This information is provided by the National Institutes of Health (NIH) Genetic and Rare Diseases Information Center (GARD).
Arterial tortuosity syndrome is a disorder that affects connective tissue (a tissue that provides strength and flexibility to structures throughout the body). It is characterized by blood vessel abnormalities, particularly abnormal twists and turns (tortuosity) of the blood vessels that carry blood from the heart to the rest of the body (the arteries). Other blood vessel abnormalities that may occur in this disorder include constriction (stenosis) and abnormal bulging (aneurysm) of vessels, as well as small clusters of enlarged blood vessels just under the skin (telangiectasia). Other features include:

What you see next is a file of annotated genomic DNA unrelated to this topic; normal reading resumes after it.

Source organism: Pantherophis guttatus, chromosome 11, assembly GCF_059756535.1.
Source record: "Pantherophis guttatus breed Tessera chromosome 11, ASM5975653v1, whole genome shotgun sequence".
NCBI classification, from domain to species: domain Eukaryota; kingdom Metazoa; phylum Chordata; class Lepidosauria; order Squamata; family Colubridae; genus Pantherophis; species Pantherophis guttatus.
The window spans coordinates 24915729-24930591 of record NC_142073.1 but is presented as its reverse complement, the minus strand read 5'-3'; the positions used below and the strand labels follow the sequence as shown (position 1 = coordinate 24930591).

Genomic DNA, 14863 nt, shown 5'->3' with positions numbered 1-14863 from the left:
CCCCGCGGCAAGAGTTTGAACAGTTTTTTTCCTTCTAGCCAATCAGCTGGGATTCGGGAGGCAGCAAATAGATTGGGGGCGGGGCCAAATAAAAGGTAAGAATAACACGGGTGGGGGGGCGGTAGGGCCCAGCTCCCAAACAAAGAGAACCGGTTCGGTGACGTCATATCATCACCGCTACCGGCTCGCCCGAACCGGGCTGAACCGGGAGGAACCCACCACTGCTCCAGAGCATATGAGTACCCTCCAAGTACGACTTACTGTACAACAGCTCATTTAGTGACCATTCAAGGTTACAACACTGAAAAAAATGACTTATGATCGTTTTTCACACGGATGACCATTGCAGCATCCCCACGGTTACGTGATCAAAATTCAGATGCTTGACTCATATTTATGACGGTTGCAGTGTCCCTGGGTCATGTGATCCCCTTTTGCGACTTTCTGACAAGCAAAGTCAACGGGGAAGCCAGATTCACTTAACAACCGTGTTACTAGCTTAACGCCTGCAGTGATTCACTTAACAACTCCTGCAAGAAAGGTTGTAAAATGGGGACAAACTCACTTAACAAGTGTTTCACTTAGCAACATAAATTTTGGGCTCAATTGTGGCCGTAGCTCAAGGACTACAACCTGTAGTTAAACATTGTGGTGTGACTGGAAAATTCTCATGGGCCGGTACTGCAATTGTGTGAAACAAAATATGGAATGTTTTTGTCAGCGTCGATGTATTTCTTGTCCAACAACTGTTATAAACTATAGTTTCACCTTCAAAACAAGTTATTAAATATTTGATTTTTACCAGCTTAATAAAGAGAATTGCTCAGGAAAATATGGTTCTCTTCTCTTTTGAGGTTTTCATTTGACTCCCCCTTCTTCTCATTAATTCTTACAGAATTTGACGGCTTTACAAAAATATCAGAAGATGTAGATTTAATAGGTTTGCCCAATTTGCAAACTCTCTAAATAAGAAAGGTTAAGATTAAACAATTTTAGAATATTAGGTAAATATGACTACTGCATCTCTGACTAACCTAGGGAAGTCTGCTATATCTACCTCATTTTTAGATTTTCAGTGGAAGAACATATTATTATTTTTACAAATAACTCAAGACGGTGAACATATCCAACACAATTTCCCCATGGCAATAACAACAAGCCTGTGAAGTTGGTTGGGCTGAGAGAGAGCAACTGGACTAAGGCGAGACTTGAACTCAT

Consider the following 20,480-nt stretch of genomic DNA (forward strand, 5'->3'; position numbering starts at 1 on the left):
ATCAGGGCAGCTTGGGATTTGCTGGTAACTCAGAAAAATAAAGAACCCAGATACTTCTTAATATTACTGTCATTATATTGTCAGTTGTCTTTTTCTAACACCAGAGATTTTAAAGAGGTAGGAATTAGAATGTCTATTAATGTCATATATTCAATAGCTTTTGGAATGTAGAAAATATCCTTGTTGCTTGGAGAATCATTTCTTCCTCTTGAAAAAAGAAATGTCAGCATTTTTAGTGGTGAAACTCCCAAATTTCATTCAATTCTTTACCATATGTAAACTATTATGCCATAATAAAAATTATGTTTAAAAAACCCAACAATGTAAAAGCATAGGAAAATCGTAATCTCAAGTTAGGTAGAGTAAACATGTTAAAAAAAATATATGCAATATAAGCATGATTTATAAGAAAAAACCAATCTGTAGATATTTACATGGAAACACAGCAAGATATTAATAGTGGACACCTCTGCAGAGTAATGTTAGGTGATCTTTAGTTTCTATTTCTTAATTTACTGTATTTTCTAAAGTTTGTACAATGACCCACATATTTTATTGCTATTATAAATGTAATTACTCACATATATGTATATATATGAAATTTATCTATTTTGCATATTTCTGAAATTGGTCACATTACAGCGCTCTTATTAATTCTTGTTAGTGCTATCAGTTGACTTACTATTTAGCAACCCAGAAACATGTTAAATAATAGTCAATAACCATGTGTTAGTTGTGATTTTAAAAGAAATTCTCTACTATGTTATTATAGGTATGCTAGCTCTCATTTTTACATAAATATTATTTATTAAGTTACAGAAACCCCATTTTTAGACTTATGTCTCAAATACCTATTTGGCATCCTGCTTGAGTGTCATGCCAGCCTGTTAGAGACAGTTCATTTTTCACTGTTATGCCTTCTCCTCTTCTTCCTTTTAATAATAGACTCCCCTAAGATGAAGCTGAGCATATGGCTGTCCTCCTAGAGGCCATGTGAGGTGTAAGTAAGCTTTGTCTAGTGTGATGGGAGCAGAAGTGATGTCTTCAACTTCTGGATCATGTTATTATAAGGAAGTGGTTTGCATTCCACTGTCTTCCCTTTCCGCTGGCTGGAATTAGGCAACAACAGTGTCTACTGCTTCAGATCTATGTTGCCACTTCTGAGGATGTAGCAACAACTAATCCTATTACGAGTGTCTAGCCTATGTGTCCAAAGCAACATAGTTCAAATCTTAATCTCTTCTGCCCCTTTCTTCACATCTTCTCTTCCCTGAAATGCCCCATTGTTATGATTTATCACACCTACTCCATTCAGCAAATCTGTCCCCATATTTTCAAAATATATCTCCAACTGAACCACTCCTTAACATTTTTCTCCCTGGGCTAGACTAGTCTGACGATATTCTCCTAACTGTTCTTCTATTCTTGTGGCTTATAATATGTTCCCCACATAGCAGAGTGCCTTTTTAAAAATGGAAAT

People with arterial tortuosity syndrome often look older than their age and have distinctive facial features. The cornea, which is the clear front covering of the eye, may be cone-shaped and abnormally thin (keratoconus). Arterial tortuosity syndrome is caused by alterations (mutations) in the SLC2A10 gene and is inherited in an autosomal recessive fashion. Aneurysms and focal stenoses are corrected with surgery. Many specialists may be needed for the best management of the disorder.
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